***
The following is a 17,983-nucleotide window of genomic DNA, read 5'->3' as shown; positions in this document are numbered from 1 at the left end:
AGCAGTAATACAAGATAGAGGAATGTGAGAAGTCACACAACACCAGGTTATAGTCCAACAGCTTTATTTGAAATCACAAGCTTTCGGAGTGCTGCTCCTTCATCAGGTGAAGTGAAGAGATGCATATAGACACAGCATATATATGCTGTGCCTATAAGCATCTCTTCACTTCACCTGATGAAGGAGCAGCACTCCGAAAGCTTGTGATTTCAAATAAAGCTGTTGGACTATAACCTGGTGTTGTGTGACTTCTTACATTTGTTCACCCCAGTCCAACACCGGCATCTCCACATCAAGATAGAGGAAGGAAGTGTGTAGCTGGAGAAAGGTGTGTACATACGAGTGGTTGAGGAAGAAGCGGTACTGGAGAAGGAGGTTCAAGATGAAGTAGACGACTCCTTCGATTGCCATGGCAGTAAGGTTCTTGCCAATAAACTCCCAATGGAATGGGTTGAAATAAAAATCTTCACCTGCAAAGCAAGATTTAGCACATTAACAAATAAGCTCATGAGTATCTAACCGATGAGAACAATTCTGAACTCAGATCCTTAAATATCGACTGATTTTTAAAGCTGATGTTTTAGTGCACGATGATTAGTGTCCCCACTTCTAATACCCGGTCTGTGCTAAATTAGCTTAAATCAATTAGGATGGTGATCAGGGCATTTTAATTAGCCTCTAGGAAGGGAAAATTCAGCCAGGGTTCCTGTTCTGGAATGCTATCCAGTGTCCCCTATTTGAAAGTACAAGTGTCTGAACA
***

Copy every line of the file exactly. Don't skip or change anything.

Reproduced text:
The following is a 17,983-nucleotide window of genomic DNA, read 5'->3' as shown; positions in this document are numbered from 1 at the left end:
AGCAGTAATACAAGATAGAGGAATGTGAGAAGTCACACAACACCAGGTTATAGTCCAACAGCTTTATTTGAAATCACAAGCTTTCGGAGTGCTGCTCCTTCATCAGGTGAAGTGAAGAGATGCATATAGACACAGCATATATATGCTGTGCCTATAAGCATCTCTTCACTTCACCTGATGAAGGAGCAGCACTCCGAAAGCTTGTGATTTCAAATAAAGCTGTTGGACTATAACCTGGTGTTGTGTGACTTCTTACATTTGTTCACCCCAGTCCAACACCGGCATCTCCACATCAAGATAGAGGAAGGAAGTGTGTAGCTGGAGAAAGGTGTGTACATACGAGTGGTTGAGGAAGAAGCGGTACTGGAGAAGGAGGTTCAAGATGAAGTAGACGACTCCTTCGATTGCCATGGCAGTAAGGTTCTTGCCAATAAACTCCCAATGGAATGGGTTGAAATAAAAATCTTCACCTGCAAAGCAAGATTTAGCACATTAACAAATAAGCTCATGAGTATCTAACCGATGAGAACAATTCTGAACTCAGATCCTTAAATATCGACTGATTTTTAAAGCTGATGTTTTAGTGCACGATGATTAGTGTCCCCACTTCTAATACCCGGTCTGTGCTAAATTAGCTTAAATCAATTAGGATGGTGATCAGGGCATTTTAATTAGCCTCTAGGAAGGGAAAATTCAGCCAGGGTTCCTGTTCTGGAATGCTATCCAGTGTCCCCTATTTGAAAGTACAAGTGTCTGAACA